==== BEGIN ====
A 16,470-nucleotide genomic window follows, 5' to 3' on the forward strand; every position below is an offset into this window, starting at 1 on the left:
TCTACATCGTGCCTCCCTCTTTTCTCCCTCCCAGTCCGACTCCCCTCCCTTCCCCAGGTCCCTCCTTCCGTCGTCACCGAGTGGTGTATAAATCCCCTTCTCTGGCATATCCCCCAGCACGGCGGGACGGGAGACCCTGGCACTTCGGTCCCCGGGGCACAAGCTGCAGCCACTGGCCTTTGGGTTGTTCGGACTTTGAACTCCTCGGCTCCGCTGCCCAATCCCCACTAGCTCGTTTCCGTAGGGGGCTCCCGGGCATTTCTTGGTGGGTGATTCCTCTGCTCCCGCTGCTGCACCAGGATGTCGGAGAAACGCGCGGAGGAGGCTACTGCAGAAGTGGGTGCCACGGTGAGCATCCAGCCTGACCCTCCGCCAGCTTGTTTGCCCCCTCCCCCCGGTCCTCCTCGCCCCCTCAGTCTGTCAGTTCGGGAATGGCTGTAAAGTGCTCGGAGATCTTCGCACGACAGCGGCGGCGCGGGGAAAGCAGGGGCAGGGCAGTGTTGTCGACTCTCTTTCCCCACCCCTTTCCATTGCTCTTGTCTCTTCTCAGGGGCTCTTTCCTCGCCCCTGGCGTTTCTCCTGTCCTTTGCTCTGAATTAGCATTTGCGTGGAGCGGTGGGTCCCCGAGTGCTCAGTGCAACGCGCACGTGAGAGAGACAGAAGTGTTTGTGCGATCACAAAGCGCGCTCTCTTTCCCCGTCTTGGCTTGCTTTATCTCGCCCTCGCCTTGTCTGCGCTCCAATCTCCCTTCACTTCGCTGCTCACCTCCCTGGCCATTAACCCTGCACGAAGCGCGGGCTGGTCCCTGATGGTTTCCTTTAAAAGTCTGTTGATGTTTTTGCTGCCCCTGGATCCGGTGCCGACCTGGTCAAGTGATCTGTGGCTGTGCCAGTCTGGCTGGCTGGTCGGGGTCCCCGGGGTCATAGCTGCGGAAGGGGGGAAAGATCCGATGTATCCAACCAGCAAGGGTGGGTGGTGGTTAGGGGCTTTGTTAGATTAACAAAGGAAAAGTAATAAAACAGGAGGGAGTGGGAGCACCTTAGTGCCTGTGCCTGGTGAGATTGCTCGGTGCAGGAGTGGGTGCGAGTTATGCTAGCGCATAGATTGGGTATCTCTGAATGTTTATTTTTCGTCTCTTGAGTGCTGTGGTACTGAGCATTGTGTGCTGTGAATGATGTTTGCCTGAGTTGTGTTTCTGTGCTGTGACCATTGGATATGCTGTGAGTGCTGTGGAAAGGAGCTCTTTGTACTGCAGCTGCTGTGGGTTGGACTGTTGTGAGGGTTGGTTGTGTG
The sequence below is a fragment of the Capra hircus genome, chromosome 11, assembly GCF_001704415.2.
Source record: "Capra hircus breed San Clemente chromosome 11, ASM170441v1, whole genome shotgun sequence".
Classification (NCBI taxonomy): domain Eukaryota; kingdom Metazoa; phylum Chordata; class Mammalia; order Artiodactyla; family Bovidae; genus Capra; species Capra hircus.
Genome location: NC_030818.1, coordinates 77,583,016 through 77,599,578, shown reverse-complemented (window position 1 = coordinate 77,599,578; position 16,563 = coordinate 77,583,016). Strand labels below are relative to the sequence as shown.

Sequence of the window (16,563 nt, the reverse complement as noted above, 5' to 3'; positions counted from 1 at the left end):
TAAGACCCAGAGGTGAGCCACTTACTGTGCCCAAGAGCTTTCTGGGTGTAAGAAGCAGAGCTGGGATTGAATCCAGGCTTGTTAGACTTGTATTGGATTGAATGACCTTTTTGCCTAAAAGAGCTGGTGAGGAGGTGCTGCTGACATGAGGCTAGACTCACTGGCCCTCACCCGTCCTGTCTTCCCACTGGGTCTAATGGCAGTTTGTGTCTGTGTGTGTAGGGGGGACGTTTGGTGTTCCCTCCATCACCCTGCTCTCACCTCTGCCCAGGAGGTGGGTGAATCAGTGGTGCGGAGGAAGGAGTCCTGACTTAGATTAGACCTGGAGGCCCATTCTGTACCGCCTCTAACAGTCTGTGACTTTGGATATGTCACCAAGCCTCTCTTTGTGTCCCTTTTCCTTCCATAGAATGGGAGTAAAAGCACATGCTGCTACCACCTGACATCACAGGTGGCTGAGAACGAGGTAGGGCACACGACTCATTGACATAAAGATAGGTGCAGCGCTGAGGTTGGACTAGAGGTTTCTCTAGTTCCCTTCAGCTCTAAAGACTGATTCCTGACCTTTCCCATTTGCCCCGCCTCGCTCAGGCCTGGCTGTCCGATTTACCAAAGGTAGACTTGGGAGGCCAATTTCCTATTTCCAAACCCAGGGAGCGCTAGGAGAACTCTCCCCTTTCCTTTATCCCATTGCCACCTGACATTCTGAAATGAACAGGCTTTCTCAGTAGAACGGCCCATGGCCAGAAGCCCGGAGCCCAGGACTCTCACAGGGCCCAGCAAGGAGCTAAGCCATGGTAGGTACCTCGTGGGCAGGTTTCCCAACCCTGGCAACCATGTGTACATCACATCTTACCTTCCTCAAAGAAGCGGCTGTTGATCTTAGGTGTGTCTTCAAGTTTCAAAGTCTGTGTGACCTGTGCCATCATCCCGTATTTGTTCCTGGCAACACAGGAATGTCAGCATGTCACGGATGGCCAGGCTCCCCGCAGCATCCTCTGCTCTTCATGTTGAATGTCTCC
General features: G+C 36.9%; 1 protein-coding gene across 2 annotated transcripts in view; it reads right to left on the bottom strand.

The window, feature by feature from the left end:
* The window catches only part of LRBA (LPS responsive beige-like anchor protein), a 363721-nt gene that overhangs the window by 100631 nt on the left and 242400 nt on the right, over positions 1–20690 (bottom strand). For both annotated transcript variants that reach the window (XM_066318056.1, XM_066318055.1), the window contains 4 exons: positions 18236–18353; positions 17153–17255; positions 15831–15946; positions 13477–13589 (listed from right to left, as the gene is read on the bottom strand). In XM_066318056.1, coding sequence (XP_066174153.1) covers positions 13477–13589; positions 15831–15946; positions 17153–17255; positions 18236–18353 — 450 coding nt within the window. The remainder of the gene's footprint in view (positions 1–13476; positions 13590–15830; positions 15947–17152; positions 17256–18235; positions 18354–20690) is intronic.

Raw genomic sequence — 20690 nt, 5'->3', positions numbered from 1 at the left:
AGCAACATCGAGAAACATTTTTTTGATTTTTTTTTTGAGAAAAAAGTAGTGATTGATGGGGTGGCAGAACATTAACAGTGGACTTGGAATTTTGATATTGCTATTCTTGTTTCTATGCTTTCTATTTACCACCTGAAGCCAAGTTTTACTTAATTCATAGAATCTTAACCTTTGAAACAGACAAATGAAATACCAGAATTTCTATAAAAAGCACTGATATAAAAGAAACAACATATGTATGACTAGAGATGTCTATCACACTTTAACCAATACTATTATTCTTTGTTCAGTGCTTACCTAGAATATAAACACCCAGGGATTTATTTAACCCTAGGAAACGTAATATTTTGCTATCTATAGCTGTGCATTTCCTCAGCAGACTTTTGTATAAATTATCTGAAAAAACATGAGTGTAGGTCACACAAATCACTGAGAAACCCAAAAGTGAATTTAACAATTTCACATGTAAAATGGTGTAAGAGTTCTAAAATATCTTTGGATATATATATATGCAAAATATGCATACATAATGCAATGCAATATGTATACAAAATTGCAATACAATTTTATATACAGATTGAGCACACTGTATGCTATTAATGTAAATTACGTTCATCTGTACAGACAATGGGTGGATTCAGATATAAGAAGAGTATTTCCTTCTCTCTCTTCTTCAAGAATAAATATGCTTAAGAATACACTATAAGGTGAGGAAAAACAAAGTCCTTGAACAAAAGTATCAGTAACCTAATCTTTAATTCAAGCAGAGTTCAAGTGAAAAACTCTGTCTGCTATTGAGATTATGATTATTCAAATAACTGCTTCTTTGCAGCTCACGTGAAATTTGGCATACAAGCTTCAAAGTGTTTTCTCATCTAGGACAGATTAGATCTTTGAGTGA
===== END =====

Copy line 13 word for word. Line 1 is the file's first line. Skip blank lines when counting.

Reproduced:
AGCAACATCGAGAAACATTTTTTTGATTTTTTTTTTGAGAAAAAAGTAGTGATTGATGGGGTGGCAGAACATTAACAGTGGACTTGGAATTTTGATATTGCTATTCTTGTTTCTATGCTTTCTATTTACCACCTGAAGCCAAGTTTTACTTAATTCATAGAATCTTAACCTTTGAAACAGACAAATGAAATACCAGAATTTCTATAAAAAGCACTGATATAAAAGAAACAACATATGTATGACTAGAGATGTCTATCACACTTTAACCAATACTATTATTCTTTGTTCAGTGCTTACCTAGAATATAAACACCCAGGGATTTATTTAACCCTAGGAAACGTAATATTTTGCTATCTATAGCTGTGCATTTCCTCAGCAGACTTTTGTATAAATTATCTGAAAAAACATGAGTGTAGGTCACACAAATCACTGAGAAACCCAAAAGTGAATTTAACAATTTCACATGTAAAATGGTGTAAGAGTTCTAAAATATCTTTGGATATATATATATGCAAAATATGCATACATAATGCAATGCAATATGTATACAAAATTGCAATACAATTTTATATACAGATTGAGCACACTGTATGCTATTAATGTAAATTACGTTCATCTGTACAGACAATGGGTGGATTCAGATATAAGAAGAGTATTTCCTTCTCTCTCTTCTTCAAGAATAAATATGCTTAAGAATACACTATAAGGTGAGGAAAAACAAAGTCCTTGAACAAAAGTATCAGTAACCTAATCTTTAATTCAAGCAGAGTTCAAGTGAAAAACTCTGTCTGCTATTGAGATTATGATTATTCAAATAACTGCTTCTTTGCAGCTCACGTGAAATTTGGCATACAAGCTTCAAAGTGTTTTCTCATCTAGGACAGATTAGATCTTTGAGTGA